Monday, 25 June 2018

Shining a Light - Authors of Dark Ages Novels: John Broughton

In 2018 I'm featuring other authors who write books set in the so-called 'Dark Ages'. This month, I'm delighted to hand the blog over to guest John Broughton, who will introduce himself and then interview one of his characters:

Hi there, I’m John Broughton, my first historical novel The Purple Thread is available as e-book and paperback from Amazon and was published in 2017 by Endeavour Press. 

As with all my historical novels it is set in the Anglo-Saxon period. My second novel, Wyrd of the Wolf is set mainly in seventh-century Sussex and the Isle of Wight. It contains my own convincing theory as to why Caedwalla’s wound never healed. I would like to interview one of the main characters in this novel – the beautiful, beguiling Cynethryth – Caedwalla’s wife. My next venture after Wyrd of the Wolf was meant at the outset to be a trilogy dealing with the long reign of Aethelbald of Mercia but it transformed into a duology to be published in the summer and the autumn of 2018. 

The first book is entitled Saints and Sinners and deals with the contrasting lives of the young Aethelbald and his best friend Guthlac, who gives up his martial lifestyle to become a hermit and a saint. The sequel, Mixed Blessings follows Aethelbald from his coronation to his murder at the end of his triumphant reign. Finally, I have just completed my fifth novel, Perfecta Saxonia set in the ninth/tenth century. This, as the title implies, deals with the formation of a whole unified Saxon England under the remarkable king, Aethelstan, who fulfills the dream of his grandfather, the great Alfred, who laid the foundations of modern England. Anyone wishing to find out more about our Anglo-Saxon heritage or about the author is welcome to visit my website   or visit my Facebook page devoted to my writing:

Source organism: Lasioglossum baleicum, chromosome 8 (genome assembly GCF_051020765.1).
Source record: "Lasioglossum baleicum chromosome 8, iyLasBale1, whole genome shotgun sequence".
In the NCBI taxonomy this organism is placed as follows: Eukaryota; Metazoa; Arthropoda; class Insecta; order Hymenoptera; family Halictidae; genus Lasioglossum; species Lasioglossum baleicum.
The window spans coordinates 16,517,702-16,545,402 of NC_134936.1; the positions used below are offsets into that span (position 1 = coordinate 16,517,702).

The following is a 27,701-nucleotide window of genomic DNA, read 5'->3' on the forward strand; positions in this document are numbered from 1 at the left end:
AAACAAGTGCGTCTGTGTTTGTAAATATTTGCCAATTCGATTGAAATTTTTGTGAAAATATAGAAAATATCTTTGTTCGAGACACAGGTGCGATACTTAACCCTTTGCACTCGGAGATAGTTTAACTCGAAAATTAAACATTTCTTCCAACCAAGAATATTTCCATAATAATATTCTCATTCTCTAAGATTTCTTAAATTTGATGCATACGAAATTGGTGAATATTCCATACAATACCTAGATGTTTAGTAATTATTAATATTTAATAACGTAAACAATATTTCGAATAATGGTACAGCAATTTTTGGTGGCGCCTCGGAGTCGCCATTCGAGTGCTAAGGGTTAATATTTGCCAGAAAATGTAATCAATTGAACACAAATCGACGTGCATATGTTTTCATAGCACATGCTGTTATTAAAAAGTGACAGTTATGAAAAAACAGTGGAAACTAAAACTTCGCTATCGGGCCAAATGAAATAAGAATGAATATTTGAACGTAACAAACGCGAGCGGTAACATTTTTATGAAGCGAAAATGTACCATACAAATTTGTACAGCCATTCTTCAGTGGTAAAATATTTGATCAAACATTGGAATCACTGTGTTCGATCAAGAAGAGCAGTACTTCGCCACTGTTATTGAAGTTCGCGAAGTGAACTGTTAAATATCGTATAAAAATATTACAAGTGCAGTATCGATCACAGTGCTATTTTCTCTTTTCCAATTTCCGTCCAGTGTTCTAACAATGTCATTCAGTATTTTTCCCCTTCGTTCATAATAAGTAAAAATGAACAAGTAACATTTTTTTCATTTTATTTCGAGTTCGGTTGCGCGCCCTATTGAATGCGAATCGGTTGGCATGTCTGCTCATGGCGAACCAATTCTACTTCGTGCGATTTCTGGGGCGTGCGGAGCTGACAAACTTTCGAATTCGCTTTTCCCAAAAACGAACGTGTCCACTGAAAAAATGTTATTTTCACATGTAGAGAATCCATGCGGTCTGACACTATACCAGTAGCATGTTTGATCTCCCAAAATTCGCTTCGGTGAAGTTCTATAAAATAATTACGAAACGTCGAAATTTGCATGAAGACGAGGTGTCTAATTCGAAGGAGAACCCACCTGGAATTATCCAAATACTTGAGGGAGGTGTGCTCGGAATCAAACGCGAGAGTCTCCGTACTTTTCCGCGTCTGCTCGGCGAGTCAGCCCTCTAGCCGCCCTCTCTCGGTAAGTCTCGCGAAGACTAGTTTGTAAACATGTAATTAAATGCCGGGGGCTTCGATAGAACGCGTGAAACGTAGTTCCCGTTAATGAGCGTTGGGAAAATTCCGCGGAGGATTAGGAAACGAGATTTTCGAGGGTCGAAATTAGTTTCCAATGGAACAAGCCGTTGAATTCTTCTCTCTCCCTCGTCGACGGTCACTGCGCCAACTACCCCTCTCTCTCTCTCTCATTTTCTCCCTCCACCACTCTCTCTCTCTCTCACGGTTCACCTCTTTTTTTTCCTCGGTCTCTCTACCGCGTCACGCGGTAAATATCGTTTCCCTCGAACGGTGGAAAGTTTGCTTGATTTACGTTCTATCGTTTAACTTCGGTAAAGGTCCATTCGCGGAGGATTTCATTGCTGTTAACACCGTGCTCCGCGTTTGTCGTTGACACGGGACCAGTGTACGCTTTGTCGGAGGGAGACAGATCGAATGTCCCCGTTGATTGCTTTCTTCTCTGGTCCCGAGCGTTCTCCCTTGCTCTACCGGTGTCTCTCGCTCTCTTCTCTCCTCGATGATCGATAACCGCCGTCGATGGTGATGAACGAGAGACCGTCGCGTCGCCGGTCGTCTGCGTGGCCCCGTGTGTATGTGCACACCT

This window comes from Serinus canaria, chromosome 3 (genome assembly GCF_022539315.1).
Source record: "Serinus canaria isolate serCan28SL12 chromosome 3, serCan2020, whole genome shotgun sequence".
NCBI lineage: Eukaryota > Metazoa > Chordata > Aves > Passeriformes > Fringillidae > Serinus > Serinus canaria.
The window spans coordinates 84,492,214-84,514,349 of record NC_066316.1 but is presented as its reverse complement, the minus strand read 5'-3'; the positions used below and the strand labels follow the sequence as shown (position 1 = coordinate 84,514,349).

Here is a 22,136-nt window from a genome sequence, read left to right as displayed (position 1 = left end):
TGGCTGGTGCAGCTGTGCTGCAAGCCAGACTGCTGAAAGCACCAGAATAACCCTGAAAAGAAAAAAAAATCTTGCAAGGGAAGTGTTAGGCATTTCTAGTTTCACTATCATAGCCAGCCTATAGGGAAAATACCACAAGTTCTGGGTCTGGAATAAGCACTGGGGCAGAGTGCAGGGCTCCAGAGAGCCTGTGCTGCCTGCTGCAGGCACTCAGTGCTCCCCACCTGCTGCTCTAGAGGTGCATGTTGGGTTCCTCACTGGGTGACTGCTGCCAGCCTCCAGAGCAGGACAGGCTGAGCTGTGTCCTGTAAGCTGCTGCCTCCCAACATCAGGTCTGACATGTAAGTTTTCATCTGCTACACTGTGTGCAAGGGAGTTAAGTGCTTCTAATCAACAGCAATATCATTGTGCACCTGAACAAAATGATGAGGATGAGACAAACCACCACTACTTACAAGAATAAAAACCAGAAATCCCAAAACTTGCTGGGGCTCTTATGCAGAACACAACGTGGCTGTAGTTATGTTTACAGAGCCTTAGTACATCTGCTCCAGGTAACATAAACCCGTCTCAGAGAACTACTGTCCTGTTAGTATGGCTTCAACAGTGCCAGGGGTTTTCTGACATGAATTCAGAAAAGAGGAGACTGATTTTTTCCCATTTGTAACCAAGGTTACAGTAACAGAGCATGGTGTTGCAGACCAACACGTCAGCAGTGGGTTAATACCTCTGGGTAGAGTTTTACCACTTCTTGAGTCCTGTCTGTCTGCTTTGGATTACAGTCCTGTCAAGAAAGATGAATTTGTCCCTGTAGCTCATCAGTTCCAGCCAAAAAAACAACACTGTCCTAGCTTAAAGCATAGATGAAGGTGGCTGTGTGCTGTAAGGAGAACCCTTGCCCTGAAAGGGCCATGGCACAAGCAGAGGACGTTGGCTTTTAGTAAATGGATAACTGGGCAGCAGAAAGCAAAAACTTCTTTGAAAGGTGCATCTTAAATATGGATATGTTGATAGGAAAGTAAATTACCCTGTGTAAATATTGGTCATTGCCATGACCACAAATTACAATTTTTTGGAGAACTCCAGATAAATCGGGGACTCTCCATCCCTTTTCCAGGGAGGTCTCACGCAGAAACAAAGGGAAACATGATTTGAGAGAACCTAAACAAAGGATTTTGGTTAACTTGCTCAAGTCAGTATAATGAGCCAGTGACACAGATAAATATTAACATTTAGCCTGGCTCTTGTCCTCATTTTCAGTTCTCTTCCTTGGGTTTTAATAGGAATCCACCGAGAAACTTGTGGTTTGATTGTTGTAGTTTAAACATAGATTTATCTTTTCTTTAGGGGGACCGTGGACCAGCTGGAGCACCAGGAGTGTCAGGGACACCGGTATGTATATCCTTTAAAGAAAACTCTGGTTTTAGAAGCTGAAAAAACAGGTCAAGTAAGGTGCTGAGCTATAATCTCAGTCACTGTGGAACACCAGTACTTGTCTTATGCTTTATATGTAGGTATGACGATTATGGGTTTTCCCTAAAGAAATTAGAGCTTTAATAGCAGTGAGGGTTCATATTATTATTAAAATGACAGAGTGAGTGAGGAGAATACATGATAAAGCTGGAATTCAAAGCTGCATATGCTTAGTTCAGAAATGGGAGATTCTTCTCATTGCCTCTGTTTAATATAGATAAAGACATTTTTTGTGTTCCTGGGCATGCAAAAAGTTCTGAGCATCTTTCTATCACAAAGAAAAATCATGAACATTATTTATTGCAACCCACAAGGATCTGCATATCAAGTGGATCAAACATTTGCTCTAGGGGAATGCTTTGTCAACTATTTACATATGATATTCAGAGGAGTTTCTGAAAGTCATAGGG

The Interview

J. Hello Cynethryth, nice to have a chat with you: I hope you appreciate how I portrayed you in my novel.
C. I think you tried your best to put me over as a strong and fascinating girl but if I had written my own tale, I would have made it clearer how much my apparent betrayal of my dear father hurt me.

J. But by agreeing to marry Caedwalla, you betrayed not only your father but also your betrothed, the aetheling of Kent.
C. What choice did I have? I thought my father was dead and I realised when I met Caedwalla that I could love no other man. anyway, he wasn’t going to take ‘no’ for an answer.

J. Do you think the book could have worked with you as a minor character?
C. How could it? Isn’t the main theme about betrayal and forgiveness. In the end, love triumphs even if you snatched Caedwalla away from me.

J. Me? No, I just related the facts. He was doomed from the moment his wound was infected. Give me credit, Cynethryth. Some people have portrayed Caedwalla as a blood-thirsty monster. I think I’ve shown the better side of his character – courageous, coherent, intelligent and loving.
C. There’s truth in that but there's one thing I’d criticise you for.

J. What’s that? 
C.You reconcile me with my father and take me home from Rome to the Isle of Wight but leave me at that point. Remember, I was carrying Caedwalla’s child and you don’t bother with the rest of my life or the child’s.

J. It’s hardly my fault if you didn’t remarry with someone important and get mixed up again in the major events of the period.
C. Aren’t you interested in the ordinary life of men and women?

J. Of course, and to be fair, those things appear in my novels but I’m not the type of writer who can make a book out of historical romance – I really feel, with the utmost respect, it is best left to a lady writer.
C. Mmm. Maybe but you certainly knew how to make me fall in love with Caedwalla – you did quite well for a man!

J. You know what, Cynethryth? I fell more than a little in love with you myself.

Wyrd of the Wolf

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